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MP3 The Brilliant Mistakes - Distant Drumming

Inventive and rootsy pop/rock brimming with smart songcraft, vintage sounds and lush harmonies best exemplified by such kindred spirits as Wilco, My Morning Jacket and Spoon.

10 MP3 Songs in this album (38:31) !
Related styles: ROCK: Roots Rock, POP: Pop/Rock

People who are interested in The Beatles The Byrds The Band should consider this download.

It’s hard to believe, but it’s been over a decade since The Brilliant Mistakes formed, and five years since the release of our last album, Dumb Luck. In that time we’ve been hard at work not just making new music, but being consumed by our lives: Marriages, homes, children, jobs, pets, gardens, The Sopranos. But our music beckoned – as it always does - and led us back on the trail.

Distant Drumming is the result of a year spent in a basement studio in the Woodlawn section of the Bronx, a heavily Irish enclave thick with redheads and soda bread, pubs and ample parking. Lincoln Schleifer, a fiftysomething unrepentant Jewish hippie who has made his own career as a great bassist working with such icons as Levon Helm, Donald Fagen, Boz Scaggs, Solomon Burke, Warren Haynes and many others, produced.

We had worked with Lincoln on Dumb Luck, and decided to work with him again, not only because he did such an incredible job on that album, but because he convinced us he could offer us much more this time if we brought him deeper and earlier into our creative process: choosing songs, arranging them, experimenting with sounds, vibes, tempos and instrumentation. He was right. As a result, Distant Drumming is stranger, more beautiful, organic and, by far, the most musically accomplished album we’ve ever made.

We’ve never recorded our songs with the idea of making them radio-friendly. The fact that they are is because we are influenced by classic rock and pop craftspeople like the Beatles, the Beach Boys, the Byrds, the Band and the Kinks – and later Elvis Costello, Squeeze, Crowded House, Aimee Mann and so many others. We knew, however, that we wanted this record to sound and feel different. We wanted it to be more acoustic-based with an emphasis on grooves, dynamics and textures. We also wanted it to take us in directions we couldn’t anticipate. So we dove into making this record with wide open minds. The result is music that is “classic” sounding on the surface, but also possesses layers of weird and wonderful mojo.

Lincoln has dubbed his studio “Lincoln’s Log Cabin” and although it’s in his basement, for a bunch of musicians like us, it is a frontier. Mainly because it is filled floor to ceiling with vintage amps, keyboards, basses, guitars and recording gear. To enter the space is to imagine how much fun you could have exploring the infinite range of sounds lurking in all of those instruments. And that is exactly what we did.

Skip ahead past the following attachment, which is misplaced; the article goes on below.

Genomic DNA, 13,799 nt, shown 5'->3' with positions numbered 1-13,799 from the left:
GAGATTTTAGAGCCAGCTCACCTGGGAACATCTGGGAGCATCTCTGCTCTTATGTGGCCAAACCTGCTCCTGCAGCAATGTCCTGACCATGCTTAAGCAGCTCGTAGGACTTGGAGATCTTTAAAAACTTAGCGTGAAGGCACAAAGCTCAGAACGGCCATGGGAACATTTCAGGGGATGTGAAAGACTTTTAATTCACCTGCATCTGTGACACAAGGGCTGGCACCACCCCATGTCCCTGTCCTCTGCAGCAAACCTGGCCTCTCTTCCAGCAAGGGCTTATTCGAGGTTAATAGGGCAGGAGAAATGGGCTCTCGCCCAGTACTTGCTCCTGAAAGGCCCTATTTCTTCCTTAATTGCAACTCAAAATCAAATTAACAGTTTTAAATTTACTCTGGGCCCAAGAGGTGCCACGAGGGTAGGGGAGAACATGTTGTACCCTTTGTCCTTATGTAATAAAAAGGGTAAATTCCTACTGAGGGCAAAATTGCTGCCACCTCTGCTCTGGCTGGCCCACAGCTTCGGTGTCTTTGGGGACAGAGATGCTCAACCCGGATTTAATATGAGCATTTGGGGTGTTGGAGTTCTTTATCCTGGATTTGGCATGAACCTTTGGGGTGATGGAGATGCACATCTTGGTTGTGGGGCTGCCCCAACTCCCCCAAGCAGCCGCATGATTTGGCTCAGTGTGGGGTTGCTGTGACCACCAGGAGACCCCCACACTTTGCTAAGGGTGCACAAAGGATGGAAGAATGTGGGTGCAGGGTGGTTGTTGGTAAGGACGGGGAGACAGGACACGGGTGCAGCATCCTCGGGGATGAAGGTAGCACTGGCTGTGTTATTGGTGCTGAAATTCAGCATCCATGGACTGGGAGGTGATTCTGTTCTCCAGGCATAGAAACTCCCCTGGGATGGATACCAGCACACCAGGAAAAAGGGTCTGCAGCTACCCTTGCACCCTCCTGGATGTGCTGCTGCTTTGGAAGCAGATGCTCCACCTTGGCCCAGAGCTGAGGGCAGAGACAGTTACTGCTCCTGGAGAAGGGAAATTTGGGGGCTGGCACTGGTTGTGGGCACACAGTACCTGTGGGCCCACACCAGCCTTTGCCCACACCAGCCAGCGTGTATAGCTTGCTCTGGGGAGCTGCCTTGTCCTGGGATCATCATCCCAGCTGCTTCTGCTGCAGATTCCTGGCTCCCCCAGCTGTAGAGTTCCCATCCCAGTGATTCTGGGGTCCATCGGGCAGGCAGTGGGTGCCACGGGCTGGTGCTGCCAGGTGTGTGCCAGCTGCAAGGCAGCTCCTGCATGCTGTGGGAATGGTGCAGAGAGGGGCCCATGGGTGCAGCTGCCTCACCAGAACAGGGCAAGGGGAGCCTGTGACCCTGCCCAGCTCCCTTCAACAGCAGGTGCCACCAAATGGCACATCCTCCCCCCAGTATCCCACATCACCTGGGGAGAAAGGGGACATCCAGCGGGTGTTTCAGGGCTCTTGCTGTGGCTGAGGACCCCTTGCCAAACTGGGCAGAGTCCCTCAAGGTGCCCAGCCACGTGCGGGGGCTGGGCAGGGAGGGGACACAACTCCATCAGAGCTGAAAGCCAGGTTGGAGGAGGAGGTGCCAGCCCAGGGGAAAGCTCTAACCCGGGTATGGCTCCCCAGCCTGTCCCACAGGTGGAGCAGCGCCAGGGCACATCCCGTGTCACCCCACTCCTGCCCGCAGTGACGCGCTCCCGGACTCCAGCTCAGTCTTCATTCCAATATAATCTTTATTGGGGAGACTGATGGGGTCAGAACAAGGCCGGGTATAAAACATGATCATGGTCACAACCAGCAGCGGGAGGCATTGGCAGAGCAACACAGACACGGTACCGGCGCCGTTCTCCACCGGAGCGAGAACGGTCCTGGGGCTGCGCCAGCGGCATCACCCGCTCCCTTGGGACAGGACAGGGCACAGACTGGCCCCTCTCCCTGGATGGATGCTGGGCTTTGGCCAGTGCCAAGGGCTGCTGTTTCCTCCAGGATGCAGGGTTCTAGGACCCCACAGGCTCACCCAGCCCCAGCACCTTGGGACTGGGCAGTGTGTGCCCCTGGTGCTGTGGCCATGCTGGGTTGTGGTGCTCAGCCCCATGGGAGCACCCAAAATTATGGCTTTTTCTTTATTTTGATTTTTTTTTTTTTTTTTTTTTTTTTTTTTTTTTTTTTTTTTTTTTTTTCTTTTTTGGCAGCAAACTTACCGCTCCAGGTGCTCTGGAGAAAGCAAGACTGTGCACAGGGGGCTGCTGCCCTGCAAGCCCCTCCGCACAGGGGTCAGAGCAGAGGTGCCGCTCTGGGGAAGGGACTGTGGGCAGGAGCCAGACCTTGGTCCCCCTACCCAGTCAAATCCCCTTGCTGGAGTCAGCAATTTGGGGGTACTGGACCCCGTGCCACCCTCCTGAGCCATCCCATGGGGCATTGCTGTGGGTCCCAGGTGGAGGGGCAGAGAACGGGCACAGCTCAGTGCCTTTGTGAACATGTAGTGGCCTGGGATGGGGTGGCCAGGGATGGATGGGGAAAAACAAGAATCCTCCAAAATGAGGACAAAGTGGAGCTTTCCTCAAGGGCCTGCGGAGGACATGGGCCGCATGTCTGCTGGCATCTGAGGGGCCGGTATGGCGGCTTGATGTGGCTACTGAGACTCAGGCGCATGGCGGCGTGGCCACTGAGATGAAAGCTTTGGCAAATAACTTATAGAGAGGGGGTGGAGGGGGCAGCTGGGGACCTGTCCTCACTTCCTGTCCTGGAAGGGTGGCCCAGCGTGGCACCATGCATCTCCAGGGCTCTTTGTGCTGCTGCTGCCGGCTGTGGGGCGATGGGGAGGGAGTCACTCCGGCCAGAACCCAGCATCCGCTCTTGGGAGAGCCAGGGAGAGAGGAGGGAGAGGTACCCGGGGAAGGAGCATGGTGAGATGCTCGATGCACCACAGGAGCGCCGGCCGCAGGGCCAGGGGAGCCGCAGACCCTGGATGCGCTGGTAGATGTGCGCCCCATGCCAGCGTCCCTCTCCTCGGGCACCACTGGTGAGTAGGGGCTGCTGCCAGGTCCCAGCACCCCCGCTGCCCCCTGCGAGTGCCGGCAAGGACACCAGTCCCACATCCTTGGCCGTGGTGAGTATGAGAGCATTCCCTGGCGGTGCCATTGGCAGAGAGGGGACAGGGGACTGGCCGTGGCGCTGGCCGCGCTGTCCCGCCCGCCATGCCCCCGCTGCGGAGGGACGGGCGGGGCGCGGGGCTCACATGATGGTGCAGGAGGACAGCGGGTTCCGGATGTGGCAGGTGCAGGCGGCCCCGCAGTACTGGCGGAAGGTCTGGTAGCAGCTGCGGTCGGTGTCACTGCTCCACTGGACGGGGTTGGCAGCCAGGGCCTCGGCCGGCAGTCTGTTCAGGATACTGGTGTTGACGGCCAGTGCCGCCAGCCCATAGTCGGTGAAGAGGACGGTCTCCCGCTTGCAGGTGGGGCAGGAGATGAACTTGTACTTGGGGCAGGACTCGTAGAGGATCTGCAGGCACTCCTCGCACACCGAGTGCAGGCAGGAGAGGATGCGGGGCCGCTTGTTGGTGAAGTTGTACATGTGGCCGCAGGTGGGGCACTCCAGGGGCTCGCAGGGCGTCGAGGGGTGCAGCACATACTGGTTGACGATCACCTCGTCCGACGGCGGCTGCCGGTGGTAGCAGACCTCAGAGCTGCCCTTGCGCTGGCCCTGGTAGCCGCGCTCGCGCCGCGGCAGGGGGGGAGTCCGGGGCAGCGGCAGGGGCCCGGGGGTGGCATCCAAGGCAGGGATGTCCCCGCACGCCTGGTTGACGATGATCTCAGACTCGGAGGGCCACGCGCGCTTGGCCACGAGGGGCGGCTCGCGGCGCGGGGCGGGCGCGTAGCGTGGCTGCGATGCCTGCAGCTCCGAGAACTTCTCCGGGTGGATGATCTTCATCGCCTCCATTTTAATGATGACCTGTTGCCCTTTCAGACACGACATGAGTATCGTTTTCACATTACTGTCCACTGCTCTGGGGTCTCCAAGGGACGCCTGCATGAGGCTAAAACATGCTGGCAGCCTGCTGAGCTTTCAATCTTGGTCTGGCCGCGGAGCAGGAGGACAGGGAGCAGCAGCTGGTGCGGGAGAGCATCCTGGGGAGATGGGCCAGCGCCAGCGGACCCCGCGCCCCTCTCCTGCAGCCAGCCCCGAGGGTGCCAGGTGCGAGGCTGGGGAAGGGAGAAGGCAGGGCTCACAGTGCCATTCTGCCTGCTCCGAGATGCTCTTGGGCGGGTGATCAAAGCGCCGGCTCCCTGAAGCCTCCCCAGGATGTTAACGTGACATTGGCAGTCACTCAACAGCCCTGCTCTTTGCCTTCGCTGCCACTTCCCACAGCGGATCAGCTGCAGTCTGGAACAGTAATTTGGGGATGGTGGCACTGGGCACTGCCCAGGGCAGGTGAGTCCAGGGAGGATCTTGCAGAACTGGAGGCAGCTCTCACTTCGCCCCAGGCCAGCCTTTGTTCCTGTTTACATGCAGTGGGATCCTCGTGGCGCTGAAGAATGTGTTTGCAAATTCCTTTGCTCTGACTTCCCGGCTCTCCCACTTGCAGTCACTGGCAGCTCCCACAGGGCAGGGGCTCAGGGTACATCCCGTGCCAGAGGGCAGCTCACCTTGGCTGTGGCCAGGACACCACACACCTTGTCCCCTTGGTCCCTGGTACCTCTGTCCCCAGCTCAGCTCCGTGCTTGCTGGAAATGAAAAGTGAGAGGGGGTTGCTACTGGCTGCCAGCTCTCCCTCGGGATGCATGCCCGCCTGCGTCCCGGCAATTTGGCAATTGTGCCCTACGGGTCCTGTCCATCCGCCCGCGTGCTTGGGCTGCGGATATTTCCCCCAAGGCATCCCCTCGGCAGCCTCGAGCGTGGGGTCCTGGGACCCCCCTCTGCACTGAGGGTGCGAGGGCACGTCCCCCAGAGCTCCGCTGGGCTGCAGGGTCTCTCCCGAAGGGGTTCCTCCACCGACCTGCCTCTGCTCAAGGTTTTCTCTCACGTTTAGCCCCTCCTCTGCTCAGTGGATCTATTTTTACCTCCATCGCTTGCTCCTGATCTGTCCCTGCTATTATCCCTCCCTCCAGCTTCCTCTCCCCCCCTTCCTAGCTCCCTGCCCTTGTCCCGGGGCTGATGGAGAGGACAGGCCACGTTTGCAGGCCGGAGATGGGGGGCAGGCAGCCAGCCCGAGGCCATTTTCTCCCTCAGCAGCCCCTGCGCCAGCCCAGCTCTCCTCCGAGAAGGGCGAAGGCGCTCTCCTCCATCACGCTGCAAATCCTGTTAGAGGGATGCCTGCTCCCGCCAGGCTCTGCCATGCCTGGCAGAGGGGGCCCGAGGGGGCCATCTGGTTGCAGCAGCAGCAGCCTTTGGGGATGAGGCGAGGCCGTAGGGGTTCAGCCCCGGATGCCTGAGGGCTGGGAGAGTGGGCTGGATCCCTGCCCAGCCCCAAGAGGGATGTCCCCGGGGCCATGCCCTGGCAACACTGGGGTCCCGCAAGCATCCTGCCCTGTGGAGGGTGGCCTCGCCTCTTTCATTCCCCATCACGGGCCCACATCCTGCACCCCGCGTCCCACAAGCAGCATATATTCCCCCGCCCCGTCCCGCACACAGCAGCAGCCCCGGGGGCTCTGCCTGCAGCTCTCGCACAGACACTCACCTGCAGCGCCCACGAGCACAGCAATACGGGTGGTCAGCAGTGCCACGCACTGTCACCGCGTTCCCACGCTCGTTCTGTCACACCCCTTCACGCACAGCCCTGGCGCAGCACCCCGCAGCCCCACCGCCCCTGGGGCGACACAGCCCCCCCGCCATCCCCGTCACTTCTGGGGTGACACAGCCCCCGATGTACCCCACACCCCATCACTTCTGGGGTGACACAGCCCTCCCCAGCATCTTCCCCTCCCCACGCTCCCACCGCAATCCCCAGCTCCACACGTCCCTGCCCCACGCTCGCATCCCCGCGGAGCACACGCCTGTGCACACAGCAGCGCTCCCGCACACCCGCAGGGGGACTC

We threw the sonic equivalent of buckets of paint around like in that old J. Geils Band video. Alan dug into a myriad of keyboards: upright piano, Hammond B3, Fender Rhodes, Wurlitzer electric piano and a Farfisa organ. Paul attacked the drums but also banged on bongos and shook whatever was laying around. We used the drum loop from a Hammond Aurora Classic organ as the rhythmic foundation to the song “Becoming.” In addition to bass, for the first time I played acoustic guitar on almost every song. At various moments, there are handclaps, spoken word, lush and painstakingly arranged harmonies and background vocals and gorgeous layers of six and twelve-string electric guitars.

We were thrilled to have some incredible guests come in to sing and play. They included one of our favorite singer-songwriters, Mike Viola, frontman for The Candy Butchers as well as one of the writers of the songs for the hilarious musical comedy Walk Hard; Larry Campbell, longtime Bob Dylan multi-instrumentalist who has worked with the greats, including Levon Helm, Paul Simon and Ron Sexsmith; Marc Shulman, best known for his work on Suzanne Vega’s groundbreaking albums, and our own guitar wizard John Putnam, who has an uncanny ability to play exactly the right thing for the song. Lincoln himself was also a most valuable player, adding acoustic and electric guitar, mandolin, harmonium, percussion and various other musical flourishes. We should also commend Fred Kevorkian (Ryan Adams, The White Stripes, Phish), who did a masterful job at mastering the album.

Distant Drumming is a 10-song collection that encompasses carefully wrought ballads such as the moody and magical “Water Falling Down” and the atmospheric, CSNY-evoking “Wake Up Your Heart,” the joyous, jangly country-rock of “The Day I Found My Hands” and “Monday Morning (Sky Above You),” the high-energy bass-driven attack of “The Circle’s Not Broken,” the dark, Lennon-esque piano march of “Good Year for a Change,” the sizzling, harmony-drenched pop of “Time in the Night” and “The Words” and the swinging acoustic folk rock of “Let’s Pretend.” There are many thematic and emotional currents running through the album too, which is mostly the result of having two songwriters in the band, kindred spirits, but each with their own unique voice. As a result, the album is by turns political, hopeful, soulful, reflective, thoughtful and, dare I say, ambitious.

The title for Distant Drumming is taken from the chorus of perhaps the album’s most provocative and innovative track, “Becoming.” It’s about listening to and following the music that’s inside you.

It is something The Brilliant Mistakes have always done as a group. We don’t know where it is leading us. But we’re enjoying the journey.

Erik Philbrook
The Brilliant Mistakes

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